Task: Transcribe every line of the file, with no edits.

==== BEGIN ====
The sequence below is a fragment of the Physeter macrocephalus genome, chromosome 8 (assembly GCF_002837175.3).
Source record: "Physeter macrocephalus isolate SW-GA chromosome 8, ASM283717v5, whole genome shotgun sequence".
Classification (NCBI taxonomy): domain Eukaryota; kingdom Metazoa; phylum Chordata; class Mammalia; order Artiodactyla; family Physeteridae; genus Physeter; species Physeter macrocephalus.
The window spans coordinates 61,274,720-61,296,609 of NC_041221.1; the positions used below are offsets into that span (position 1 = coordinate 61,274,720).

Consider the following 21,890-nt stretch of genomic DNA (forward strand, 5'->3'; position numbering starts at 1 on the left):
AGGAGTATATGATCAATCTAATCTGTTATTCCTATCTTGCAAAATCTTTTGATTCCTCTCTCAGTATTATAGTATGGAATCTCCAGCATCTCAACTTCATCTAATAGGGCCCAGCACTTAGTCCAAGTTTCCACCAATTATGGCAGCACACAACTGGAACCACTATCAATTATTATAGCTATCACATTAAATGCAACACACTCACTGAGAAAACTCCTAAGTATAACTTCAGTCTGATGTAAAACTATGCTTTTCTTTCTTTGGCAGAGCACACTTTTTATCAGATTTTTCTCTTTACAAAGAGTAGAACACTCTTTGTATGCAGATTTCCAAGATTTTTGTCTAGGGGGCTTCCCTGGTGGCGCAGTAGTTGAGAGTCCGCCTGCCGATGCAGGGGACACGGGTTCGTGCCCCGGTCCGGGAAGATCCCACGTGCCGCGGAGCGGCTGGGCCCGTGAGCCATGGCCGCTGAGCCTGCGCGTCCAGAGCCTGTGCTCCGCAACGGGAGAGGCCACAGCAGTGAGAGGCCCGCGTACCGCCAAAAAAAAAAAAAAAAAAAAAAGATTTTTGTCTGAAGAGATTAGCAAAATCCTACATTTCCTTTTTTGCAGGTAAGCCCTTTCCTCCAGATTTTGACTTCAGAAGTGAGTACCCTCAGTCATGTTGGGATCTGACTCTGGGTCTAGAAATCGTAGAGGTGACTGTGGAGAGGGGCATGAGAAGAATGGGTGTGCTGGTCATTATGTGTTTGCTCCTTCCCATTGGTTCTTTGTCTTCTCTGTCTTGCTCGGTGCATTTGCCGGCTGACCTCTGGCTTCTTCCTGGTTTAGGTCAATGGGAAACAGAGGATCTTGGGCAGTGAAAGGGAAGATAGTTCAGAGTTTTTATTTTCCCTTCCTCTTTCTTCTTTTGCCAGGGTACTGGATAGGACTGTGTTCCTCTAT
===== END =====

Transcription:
The sequence below is a fragment of the Physeter macrocephalus genome, chromosome 8 (assembly GCF_002837175.3).
Source record: "Physeter macrocephalus isolate SW-GA chromosome 8, ASM283717v5, whole genome shotgun sequence".
Classification (NCBI taxonomy): domain Eukaryota; kingdom Metazoa; phylum Chordata; class Mammalia; order Artiodactyla; family Physeteridae; genus Physeter; species Physeter macrocephalus.
The window spans coordinates 61,274,720-61,296,609 of NC_041221.1; the positions used below are offsets into that span (position 1 = coordinate 61,274,720).

Consider the following 21,890-nt stretch of genomic DNA (forward strand, 5'->3'; position numbering starts at 1 on the left):
AGGAGTATATGATCAATCTAATCTGTTATTCCTATCTTGCAAAATCTTTTGATTCCTCTCTCAGTATTATAGTATGGAATCTCCAGCATCTCAACTTCATCTAATAGGGCCCAGCACTTAGTCCAAGTTTCCACCAATTATGGCAGCACACAACTGGAACCACTATCAATTATTATAGCTATCACATTAAATGCAACACACTCACTGAGAAAACTCCTAAGTATAACTTCAGTCTGATGTAAAACTATGCTTTTCTTTCTTTGGCAGAGCACACTTTTTATCAGATTTTTCTCTTTACAAAGAGTAGAACACTCTTTGTATGCAGATTTCCAAGATTTTTGTCTAGGGGGCTTCCCTGGTGGCGCAGTAGTTGAGAGTCCGCCTGCCGATGCAGGGGACACGGGTTCGTGCCCCGGTCCGGGAAGATCCCACGTGCCGCGGAGCGGCTGGGCCCGTGAGCCATGGCCGCTGAGCCTGCGCGTCCAGAGCCTGTGCTCCGCAACGGGAGAGGCCACAGCAGTGAGAGGCCCGCGTACCGCCAAAAAAAAAAAAAAAAAAAAAAGATTTTTGTCTGAAGAGATTAGCAAAATCCTACATTTCCTTTTTTGCAGGTAAGCCCTTTCCTCCAGATTTTGACTTCAGAAGTGAGTACCCTCAGTCATGTTGGGATCTGACTCTGGGTCTAGAAATCGTAGAGGTGACTGTGGAGAGGGGCATGAGAAGAATGGGTGTGCTGGTCATTATGTGTTTGCTCCTTCCCATTGGTTCTTTGTCTTCTCTGTCTTGCTCGGTGCATTTGCCGGCTGACCTCTGGCTTCTTCCTGGTTTAGGTCAATGGGAAACAGAGGATCTTGGGCAGTGAAAGGGAAGATAGTTCAGAGTTTTTATTTTCCCTTCCTCTTTCTTCTTTTGCCAGGGTACTGGATAGGACTGTGTTCCTCTAT